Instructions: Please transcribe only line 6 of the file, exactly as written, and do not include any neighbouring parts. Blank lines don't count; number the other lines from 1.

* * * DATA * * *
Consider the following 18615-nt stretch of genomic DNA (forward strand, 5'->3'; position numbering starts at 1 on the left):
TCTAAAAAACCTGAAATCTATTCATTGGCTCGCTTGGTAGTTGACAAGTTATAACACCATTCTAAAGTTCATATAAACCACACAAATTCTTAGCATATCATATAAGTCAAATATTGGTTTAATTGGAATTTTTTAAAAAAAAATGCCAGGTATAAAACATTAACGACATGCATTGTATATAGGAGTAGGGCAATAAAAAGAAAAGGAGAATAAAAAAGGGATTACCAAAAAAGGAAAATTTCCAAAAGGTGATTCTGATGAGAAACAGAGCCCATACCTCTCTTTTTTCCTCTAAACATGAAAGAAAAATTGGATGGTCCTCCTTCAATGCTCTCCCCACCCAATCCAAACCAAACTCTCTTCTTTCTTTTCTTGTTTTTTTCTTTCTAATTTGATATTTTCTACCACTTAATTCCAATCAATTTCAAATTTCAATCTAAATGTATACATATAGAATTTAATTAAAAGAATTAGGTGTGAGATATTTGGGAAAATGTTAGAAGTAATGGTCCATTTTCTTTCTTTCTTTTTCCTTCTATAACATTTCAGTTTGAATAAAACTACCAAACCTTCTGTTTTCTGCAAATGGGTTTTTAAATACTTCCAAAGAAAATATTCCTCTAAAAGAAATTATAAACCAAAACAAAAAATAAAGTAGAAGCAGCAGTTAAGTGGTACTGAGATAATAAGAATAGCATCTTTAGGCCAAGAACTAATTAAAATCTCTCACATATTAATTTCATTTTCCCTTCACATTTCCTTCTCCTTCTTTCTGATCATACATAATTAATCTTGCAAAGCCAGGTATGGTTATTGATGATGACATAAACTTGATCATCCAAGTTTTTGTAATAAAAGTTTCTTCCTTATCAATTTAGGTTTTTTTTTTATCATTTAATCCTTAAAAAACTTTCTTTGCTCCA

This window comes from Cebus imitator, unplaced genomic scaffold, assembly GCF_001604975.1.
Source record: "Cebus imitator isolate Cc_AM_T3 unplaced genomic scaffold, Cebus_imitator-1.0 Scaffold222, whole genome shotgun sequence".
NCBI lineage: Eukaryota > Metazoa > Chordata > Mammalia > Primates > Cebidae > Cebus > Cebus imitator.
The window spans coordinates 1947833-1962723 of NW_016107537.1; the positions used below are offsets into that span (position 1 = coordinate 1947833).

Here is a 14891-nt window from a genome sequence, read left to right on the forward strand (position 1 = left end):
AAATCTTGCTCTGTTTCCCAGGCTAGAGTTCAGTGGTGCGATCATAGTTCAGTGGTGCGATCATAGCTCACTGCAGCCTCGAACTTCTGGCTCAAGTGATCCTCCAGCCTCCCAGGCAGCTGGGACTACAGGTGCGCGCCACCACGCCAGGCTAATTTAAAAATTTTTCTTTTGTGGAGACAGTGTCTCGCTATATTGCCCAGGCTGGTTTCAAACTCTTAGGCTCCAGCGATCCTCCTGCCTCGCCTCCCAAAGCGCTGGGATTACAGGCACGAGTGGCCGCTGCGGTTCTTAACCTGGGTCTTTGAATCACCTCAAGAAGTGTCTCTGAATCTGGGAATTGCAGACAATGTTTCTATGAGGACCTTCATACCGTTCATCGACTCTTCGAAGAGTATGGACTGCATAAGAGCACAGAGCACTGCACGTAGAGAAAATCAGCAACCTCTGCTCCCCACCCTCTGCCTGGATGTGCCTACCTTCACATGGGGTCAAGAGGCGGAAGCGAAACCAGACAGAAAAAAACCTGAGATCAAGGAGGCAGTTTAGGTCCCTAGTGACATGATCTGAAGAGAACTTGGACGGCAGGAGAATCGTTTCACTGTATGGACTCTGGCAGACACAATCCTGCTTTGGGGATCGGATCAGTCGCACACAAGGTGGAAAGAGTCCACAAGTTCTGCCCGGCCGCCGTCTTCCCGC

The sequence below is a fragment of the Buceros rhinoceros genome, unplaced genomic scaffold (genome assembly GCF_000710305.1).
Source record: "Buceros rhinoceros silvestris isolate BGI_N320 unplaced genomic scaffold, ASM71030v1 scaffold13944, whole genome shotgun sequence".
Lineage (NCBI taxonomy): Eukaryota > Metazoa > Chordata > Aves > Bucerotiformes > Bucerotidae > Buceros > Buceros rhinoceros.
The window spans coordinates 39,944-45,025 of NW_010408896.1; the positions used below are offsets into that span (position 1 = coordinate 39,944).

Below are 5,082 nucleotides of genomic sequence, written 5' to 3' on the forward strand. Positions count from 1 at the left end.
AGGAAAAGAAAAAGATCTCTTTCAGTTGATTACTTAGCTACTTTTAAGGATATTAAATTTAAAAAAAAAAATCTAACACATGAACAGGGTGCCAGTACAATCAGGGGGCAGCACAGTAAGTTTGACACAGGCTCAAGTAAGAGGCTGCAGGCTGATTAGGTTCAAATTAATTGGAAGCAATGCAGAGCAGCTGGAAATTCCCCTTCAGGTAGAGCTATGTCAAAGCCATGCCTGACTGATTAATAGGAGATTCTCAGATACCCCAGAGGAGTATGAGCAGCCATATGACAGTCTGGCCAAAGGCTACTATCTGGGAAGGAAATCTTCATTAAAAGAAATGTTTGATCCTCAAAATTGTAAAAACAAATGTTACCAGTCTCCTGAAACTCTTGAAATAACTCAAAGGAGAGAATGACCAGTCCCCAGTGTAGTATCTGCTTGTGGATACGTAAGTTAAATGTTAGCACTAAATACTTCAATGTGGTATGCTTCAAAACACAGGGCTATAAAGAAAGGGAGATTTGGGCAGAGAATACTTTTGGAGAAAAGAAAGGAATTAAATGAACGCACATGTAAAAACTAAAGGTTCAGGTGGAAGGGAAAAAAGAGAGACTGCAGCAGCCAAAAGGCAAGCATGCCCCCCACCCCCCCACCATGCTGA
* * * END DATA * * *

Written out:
The window spans coordinates 1947833-1962723 of NW_016107537.1; the positions used below are offsets into that span (position 1 = coordinate 1947833).